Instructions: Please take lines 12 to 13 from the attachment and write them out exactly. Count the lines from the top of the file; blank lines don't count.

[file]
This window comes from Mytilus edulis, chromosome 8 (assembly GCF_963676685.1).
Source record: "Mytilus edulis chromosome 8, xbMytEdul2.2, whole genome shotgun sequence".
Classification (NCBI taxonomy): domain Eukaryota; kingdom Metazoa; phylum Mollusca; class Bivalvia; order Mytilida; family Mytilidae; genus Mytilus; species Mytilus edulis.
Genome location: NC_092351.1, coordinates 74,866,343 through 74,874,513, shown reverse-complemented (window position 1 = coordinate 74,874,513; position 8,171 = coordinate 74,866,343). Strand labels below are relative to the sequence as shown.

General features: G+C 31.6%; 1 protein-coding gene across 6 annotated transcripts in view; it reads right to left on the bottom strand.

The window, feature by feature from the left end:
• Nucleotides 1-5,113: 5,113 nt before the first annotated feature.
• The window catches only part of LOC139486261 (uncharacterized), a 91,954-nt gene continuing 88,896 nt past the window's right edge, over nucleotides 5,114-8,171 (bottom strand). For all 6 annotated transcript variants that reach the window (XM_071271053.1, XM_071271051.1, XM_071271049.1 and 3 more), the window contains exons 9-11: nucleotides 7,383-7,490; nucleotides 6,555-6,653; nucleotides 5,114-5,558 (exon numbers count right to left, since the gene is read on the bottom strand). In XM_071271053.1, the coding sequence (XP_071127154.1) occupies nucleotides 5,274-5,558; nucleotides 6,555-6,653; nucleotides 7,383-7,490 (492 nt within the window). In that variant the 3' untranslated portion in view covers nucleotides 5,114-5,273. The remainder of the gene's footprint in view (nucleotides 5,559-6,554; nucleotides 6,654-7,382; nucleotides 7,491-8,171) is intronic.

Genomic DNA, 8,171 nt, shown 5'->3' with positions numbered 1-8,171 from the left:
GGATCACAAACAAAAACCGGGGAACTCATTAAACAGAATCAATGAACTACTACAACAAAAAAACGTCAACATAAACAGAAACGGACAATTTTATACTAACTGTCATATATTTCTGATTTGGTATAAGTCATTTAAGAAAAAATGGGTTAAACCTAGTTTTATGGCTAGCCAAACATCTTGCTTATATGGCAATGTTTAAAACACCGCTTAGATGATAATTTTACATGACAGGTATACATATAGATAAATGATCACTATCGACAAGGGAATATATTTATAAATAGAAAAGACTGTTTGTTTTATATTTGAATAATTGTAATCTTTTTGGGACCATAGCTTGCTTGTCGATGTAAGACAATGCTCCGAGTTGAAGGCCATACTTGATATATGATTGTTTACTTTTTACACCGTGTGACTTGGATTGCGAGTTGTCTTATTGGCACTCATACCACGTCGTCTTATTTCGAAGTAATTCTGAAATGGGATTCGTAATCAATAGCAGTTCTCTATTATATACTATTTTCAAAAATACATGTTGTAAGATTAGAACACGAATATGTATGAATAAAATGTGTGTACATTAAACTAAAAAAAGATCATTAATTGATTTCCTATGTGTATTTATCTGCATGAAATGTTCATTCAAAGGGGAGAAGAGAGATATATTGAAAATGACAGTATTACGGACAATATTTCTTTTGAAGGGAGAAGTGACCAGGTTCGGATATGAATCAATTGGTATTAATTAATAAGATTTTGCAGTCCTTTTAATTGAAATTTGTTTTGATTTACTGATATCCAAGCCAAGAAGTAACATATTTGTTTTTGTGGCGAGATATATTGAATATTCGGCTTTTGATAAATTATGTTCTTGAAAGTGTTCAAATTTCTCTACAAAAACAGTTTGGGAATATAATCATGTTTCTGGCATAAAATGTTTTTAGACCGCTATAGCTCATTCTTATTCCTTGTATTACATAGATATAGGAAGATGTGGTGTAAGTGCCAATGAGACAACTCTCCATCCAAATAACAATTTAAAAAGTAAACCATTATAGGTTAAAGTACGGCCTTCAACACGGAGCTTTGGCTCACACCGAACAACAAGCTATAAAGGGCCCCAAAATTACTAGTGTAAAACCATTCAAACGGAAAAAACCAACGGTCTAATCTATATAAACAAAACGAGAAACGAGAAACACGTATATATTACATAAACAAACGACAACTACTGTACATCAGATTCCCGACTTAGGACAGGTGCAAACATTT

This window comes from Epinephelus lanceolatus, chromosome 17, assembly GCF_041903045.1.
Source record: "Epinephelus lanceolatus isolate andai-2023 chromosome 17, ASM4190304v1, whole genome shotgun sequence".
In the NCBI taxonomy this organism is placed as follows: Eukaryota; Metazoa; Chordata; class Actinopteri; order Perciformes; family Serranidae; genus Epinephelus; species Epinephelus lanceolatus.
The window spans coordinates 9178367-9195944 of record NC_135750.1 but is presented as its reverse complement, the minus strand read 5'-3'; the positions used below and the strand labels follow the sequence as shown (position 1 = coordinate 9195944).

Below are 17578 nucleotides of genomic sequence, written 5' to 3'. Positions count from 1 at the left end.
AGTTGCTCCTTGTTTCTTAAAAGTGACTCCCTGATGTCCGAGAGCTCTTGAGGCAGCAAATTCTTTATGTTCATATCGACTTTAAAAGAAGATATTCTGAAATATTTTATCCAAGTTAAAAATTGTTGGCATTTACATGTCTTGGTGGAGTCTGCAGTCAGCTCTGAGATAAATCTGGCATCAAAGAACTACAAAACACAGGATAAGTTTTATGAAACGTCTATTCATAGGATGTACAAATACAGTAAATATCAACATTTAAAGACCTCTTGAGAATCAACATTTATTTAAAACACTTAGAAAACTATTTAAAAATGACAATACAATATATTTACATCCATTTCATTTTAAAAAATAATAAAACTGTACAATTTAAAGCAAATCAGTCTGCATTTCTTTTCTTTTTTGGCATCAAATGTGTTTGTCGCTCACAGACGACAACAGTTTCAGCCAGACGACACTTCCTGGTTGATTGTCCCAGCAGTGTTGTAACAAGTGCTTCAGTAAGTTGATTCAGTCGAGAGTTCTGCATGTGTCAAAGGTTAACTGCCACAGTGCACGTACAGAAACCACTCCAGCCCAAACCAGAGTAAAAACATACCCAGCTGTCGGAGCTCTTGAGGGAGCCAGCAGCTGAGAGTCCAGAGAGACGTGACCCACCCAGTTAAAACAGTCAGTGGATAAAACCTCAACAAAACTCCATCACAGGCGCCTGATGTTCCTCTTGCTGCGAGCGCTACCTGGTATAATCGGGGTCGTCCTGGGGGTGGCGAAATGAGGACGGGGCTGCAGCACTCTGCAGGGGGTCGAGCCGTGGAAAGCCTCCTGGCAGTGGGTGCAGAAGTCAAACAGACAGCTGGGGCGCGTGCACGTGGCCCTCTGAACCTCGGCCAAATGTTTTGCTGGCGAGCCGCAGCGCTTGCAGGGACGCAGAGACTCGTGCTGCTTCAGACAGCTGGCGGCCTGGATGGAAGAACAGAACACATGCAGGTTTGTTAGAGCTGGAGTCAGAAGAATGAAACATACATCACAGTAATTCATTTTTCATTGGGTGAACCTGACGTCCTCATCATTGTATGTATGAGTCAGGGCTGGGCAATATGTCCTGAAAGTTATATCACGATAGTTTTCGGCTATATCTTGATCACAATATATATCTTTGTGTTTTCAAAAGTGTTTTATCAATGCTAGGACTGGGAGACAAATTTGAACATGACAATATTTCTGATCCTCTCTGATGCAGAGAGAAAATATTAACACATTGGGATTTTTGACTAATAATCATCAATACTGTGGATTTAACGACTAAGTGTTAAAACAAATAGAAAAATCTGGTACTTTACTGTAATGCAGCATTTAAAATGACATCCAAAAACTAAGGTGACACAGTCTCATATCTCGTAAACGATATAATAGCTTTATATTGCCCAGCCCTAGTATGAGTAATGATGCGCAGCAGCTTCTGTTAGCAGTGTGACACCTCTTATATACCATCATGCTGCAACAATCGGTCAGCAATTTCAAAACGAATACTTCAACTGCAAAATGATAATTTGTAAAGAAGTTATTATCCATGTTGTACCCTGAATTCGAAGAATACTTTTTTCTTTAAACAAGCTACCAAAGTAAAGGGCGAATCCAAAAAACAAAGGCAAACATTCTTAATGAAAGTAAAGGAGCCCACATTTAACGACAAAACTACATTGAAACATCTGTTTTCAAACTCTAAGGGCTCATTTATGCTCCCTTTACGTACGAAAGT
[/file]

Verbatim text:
Source record: "Epinephelus lanceolatus isolate andai-2023 chromosome 17, ASM4190304v1, whole genome shotgun sequence".
In the NCBI taxonomy this organism is placed as follows: Eukaryota; Metazoa; Chordata; class Actinopteri; order Perciformes; family Serranidae; genus Epinephelus; species Epinephelus lanceolatus.